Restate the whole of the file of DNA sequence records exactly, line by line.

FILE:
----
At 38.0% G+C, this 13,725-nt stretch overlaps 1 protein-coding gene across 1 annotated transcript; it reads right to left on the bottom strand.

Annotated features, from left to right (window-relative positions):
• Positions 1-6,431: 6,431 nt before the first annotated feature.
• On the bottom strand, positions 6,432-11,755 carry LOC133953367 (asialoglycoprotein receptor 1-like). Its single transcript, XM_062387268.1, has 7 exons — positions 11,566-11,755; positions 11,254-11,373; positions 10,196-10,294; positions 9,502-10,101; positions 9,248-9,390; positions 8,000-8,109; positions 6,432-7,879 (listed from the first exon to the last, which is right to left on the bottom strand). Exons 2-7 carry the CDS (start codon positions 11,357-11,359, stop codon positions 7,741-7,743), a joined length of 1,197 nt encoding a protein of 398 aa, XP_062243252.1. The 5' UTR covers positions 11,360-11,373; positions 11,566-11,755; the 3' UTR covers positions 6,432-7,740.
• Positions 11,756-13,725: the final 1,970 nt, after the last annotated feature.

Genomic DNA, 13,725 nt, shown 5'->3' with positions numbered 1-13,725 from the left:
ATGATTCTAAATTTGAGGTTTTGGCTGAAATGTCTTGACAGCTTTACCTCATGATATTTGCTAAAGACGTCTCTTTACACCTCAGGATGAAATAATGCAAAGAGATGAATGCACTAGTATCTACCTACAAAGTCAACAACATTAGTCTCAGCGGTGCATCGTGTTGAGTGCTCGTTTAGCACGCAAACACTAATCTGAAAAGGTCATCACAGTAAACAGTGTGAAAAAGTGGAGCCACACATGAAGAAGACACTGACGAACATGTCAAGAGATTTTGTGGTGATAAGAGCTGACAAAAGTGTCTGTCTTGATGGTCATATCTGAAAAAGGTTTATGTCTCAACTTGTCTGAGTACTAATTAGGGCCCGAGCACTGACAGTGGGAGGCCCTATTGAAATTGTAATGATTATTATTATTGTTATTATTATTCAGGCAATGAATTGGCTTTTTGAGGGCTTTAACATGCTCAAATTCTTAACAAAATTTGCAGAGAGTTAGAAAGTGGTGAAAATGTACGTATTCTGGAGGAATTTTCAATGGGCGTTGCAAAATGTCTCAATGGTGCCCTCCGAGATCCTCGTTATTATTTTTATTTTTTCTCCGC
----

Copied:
At 38.0% G+C, this 13,725-nt stretch overlaps 1 protein-coding gene across 1 annotated transcript; it reads right to left on the bottom strand.

Annotated features, from left to right (window-relative positions):
• Positions 1-6,431: 6,431 nt before the first annotated feature.
• On the bottom strand, positions 6,432-11,755 carry LOC133953367 (asialoglycoprotein receptor 1-like). Its single transcript, XM_062387268.1, has 7 exons — positions 11,566-11,755; positions 11,254-11,373; positions 10,196-10,294; positions 9,502-10,101; positions 9,248-9,390; positions 8,000-8,109; positions 6,432-7,879 (listed from the first exon to the last, which is right to left on the bottom strand). Exons 2-7 carry the CDS (start codon positions 11,357-11,359, stop codon positions 7,741-7,743), a joined length of 1,197 nt encoding a protein of 398 aa, XP_062243252.1. The 5' UTR covers positions 11,360-11,373; positions 11,566-11,755; the 3' UTR covers positions 6,432-7,740.
• Positions 11,756-13,725: the final 1,970 nt, after the last annotated feature.

Genomic DNA, 13,725 nt, shown 5'->3' with positions numbered 1-13,725 from the left:
ATGATTCTAAATTTGAGGTTTTGGCTGAAATGTCTTGACAGCTTTACCTCATGATATTTGCTAAAGACGTCTCTTTACACCTCAGGATGAAATAATGCAAAGAGATGAATGCACTAGTATCTACCTACAAAGTCAACAACATTAGTCTCAGCGGTGCATCGTGTTGAGTGCTCGTTTAGCACGCAAACACTAATCTGAAAAGGTCATCACAGTAAACAGTGTGAAAAAGTGGAGCCACACATGAAGAAGACACTGACGAACATGTCAAGAGATTTTGTGGTGATAAGAGCTGACAAAAGTGTCTGTCTTGATGGTCATATCTGAAAAAGGTTTATGTCTCAACTTGTCTGAGTACTAATTAGGGCCCGAGCACTGACAGTGGGAGGCCCTATTGAAATTGTAATGATTATTATTATTGTTATTATTATTCAGGCAATGAATTGGCTTTTTGAGGGCTTTAACATGCTCAAATTCTTAACAAAATTTGCAGAGAGTTAGAAAGTGGTGAAAATGTACGTATTCTGGAGGAATTTTCAATGGGCGTTGCAAAATGTCTCAATGGTGCCCTCCGAGATCCTCGTTATTATTTTTATTTTTTCTCCGC